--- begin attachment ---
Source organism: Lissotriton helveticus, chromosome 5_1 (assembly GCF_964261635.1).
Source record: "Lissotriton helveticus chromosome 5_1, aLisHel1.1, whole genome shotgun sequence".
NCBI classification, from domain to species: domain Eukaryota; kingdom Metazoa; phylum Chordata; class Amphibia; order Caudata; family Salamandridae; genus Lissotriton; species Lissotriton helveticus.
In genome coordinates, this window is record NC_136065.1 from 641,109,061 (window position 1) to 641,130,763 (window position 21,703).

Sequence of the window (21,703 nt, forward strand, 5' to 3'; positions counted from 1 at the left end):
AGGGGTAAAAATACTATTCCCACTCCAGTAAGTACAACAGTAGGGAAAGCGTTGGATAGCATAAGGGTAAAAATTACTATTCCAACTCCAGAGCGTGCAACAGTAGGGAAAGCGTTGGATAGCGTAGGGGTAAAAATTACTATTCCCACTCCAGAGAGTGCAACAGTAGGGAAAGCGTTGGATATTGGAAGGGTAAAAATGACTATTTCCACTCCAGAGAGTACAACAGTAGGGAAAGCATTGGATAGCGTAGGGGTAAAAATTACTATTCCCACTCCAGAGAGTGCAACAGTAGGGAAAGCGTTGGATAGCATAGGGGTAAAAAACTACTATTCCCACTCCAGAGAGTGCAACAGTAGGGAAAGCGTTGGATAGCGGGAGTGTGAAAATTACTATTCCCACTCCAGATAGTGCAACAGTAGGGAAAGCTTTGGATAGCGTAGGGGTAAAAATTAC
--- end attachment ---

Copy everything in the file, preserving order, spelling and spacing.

Source organism: Lissotriton helveticus, chromosome 5_1 (assembly GCF_964261635.1).
Source record: "Lissotriton helveticus chromosome 5_1, aLisHel1.1, whole genome shotgun sequence".
NCBI classification, from domain to species: domain Eukaryota; kingdom Metazoa; phylum Chordata; class Amphibia; order Caudata; family Salamandridae; genus Lissotriton; species Lissotriton helveticus.
In genome coordinates, this window is record NC_136065.1 from 641,109,061 (window position 1) to 641,130,763 (window position 21,703).

Sequence of the window (21,703 nt, forward strand, 5' to 3'; positions counted from 1 at the left end):
AGGGGTAAAAATACTATTCCCACTCCAGTAAGTACAACAGTAGGGAAAGCGTTGGATAGCATAAGGGTAAAAATTACTATTCCAACTCCAGAGCGTGCAACAGTAGGGAAAGCGTTGGATAGCGTAGGGGTAAAAATTACTATTCCCACTCCAGAGAGTGCAACAGTAGGGAAAGCGTTGGATATTGGAAGGGTAAAAATGACTATTTCCACTCCAGAGAGTACAACAGTAGGGAAAGCATTGGATAGCGTAGGGGTAAAAATTACTATTCCCACTCCAGAGAGTGCAACAGTAGGGAAAGCGTTGGATAGCATAGGGGTAAAAAACTACTATTCCCACTCCAGAGAGTGCAACAGTAGGGAAAGCGTTGGATAGCGGGAGTGTGAAAATTACTATTCCCACTCCAGATAGTGCAACAGTAGGGAAAGCTTTGGATAGCGTAGGGGTAAAAATTAC